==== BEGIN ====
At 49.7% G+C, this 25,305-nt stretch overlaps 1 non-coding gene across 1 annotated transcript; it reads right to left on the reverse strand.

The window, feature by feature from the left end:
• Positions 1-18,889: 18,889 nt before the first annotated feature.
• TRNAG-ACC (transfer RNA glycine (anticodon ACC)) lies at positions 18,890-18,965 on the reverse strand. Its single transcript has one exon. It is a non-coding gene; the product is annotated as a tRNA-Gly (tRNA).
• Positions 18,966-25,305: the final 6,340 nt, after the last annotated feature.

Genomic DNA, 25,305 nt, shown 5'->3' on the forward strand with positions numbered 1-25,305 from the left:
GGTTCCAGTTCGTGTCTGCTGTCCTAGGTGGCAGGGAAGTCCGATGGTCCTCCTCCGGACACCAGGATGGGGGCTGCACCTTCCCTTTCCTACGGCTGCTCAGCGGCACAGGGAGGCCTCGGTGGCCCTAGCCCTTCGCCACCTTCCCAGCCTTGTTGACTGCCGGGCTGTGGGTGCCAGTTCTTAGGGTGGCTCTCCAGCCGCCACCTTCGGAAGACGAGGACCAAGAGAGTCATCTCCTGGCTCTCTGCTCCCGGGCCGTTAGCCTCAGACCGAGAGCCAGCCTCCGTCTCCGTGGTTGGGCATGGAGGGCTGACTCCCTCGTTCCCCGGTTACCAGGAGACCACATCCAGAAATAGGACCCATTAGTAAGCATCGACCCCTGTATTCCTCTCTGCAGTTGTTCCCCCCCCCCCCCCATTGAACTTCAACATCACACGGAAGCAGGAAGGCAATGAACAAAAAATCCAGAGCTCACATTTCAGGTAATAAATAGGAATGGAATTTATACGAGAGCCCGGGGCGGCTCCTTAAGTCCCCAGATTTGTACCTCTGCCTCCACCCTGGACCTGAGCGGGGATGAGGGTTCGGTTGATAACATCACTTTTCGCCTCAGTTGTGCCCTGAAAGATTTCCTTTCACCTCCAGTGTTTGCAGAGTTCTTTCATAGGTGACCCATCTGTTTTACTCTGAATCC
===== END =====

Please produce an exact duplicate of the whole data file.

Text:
At 49.7% G+C, this 25,305-nt stretch overlaps 1 non-coding gene across 1 annotated transcript; it reads right to left on the reverse strand.

The window, feature by feature from the left end:
• Positions 1-18,889: 18,889 nt before the first annotated feature.
• TRNAG-ACC (transfer RNA glycine (anticodon ACC)) lies at positions 18,890-18,965 on the reverse strand. Its single transcript has one exon. It is a non-coding gene; the product is annotated as a tRNA-Gly (tRNA).
• Positions 18,966-25,305: the final 6,340 nt, after the last annotated feature.

Genomic DNA, 25,305 nt, shown 5'->3' on the forward strand with positions numbered 1-25,305 from the left:
GGTTCCAGTTCGTGTCTGCTGTCCTAGGTGGCAGGGAAGTCCGATGGTCCTCCTCCGGACACCAGGATGGGGGCTGCACCTTCCCTTTCCTACGGCTGCTCAGCGGCACAGGGAGGCCTCGGTGGCCCTAGCCCTTCGCCACCTTCCCAGCCTTGTTGACTGCCGGGCTGTGGGTGCCAGTTCTTAGGGTGGCTCTCCAGCCGCCACCTTCGGAAGACGAGGACCAAGAGAGTCATCTCCTGGCTCTCTGCTCCCGGGCCGTTAGCCTCAGACCGAGAGCCAGCCTCCGTCTCCGTGGTTGGGCATGGAGGGCTGACTCCCTCGTTCCCCGGTTACCAGGAGACCACATCCAGAAATAGGACCCATTAGTAAGCATCGACCCCTGTATTCCTCTCTGCAGTTGTTCCCCCCCCCCCCCCATTGAACTTCAACATCACACGGAAGCAGGAAGGCAATGAACAAAAAATCCAGAGCTCACATTTCAGGTAATAAATAGGAATGGAATTTATACGAGAGCCCGGGGCGGCTCCTTAAGTCCCCAGATTTGTACCTCTGCCTCCACCCTGGACCTGAGCGGGGATGAGGGTTCGGTTGATAACATCACTTTTCGCCTCAGTTGTGCCCTGAAAGATTTCCTTTCACCTCCAGTGTTTGCAGAGTTCTTTCATAGGTGACCCATCTGTTTTACTCTGAATCC